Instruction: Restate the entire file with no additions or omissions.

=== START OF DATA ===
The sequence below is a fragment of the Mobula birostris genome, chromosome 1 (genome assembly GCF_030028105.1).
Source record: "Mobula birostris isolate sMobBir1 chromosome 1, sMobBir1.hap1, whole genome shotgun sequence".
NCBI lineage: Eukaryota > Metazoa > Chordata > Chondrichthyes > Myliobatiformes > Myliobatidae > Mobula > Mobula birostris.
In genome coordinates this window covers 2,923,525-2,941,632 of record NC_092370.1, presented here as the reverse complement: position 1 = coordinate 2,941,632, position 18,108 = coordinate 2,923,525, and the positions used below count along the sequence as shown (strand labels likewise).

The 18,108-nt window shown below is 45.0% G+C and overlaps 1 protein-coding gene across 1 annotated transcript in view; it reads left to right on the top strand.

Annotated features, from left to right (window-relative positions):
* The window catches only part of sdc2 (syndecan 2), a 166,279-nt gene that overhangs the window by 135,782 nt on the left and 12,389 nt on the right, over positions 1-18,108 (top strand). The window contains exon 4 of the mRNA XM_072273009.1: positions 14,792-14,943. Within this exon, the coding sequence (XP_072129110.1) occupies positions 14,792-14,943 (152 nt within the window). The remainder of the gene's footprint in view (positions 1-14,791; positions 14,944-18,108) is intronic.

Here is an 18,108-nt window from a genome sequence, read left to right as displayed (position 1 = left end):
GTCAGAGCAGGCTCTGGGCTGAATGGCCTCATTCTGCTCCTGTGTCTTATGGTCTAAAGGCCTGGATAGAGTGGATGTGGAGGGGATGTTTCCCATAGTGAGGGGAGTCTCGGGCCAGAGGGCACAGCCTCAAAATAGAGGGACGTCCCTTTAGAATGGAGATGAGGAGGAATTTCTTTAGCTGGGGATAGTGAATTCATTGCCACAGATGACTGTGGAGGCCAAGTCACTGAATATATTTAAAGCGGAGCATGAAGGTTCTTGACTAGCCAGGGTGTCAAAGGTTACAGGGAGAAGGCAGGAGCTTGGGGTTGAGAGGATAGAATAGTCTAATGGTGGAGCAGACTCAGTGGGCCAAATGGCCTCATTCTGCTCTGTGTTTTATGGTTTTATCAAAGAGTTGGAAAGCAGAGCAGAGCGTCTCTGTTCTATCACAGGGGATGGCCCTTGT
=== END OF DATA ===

The sequence below is a fragment of the Mobula birostris genome, chromosome 1 (genome assembly GCF_030028105.1).
Source record: "Mobula birostris isolate sMobBir1 chromosome 1, sMobBir1.hap1, whole genome shotgun sequence".
NCBI lineage: Eukaryota > Metazoa > Chordata > Chondrichthyes > Myliobatiformes > Myliobatidae > Mobula > Mobula birostris.
In genome coordinates this window covers 2,923,525-2,941,632 of record NC_092370.1, presented here as the reverse complement: position 1 = coordinate 2,941,632, position 18,108 = coordinate 2,923,525, and the positions used below count along the sequence as shown (strand labels likewise).

The 18,108-nt window shown below is 45.0% G+C and overlaps 1 protein-coding gene across 1 annotated transcript in view; it reads left to right on the top strand.

Annotated features, from left to right (window-relative positions):
* The window catches only part of sdc2 (syndecan 2), a 166,279-nt gene that overhangs the window by 135,782 nt on the left and 12,389 nt on the right, over positions 1-18,108 (top strand). The window contains exon 4 of the mRNA XM_072273009.1: positions 14,792-14,943. Within this exon, the coding sequence (XP_072129110.1) occupies positions 14,792-14,943 (152 nt within the window). The remainder of the gene's footprint in view (positions 1-14,791; positions 14,944-18,108) is intronic.

Here is an 18,108-nt window from a genome sequence, read left to right as displayed (position 1 = left end):
GTCAGAGCAGGCTCTGGGCTGAATGGCCTCATTCTGCTCCTGTGTCTTATGGTCTAAAGGCCTGGATAGAGTGGATGTGGAGGGGATGTTTCCCATAGTGAGGGGAGTCTCGGGCCAGAGGGCACAGCCTCAAAATAGAGGGACGTCCCTTTAGAATGGAGATGAGGAGGAATTTCTTTAGCTGGGGATAGTGAATTCATTGCCACAGATGACTGTGGAGGCCAAGTCACTGAATATATTTAAAGCGGAGCATGAAGGTTCTTGACTAGCCAGGGTGTCAAAGGTTACAGGGAGAAGGCAGGAGCTTGGGGTTGAGAGGATAGAATAGTCTAATGGTGGAGCAGACTCAGTGGGCCAAATGGCCTCATTCTGCTCTGTGTTTTATGGTTTTATCAAAGAGTTGGAAAGCAGAGCAGAGCGTCTCTGTTCTATCACAGGGGATGGCCCTTGT